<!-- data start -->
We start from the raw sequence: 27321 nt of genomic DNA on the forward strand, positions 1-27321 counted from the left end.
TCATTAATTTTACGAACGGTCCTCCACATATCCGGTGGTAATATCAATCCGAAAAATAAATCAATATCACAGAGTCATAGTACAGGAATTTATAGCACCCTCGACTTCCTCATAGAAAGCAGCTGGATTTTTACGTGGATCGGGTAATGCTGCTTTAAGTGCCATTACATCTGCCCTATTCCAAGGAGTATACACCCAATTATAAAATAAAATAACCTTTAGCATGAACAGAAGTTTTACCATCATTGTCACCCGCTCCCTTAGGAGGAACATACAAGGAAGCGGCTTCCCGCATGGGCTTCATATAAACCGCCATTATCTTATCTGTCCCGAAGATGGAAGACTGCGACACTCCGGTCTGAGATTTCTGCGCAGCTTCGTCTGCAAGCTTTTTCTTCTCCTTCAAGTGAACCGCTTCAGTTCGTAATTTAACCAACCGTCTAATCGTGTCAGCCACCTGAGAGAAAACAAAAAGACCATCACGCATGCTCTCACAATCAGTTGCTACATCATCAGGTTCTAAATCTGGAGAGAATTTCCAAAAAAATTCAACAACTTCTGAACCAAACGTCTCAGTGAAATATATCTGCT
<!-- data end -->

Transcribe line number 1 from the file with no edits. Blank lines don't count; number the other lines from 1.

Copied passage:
We start from the raw sequence: 27321 nt of genomic DNA on the forward strand, positions 1-27321 counted from the left end.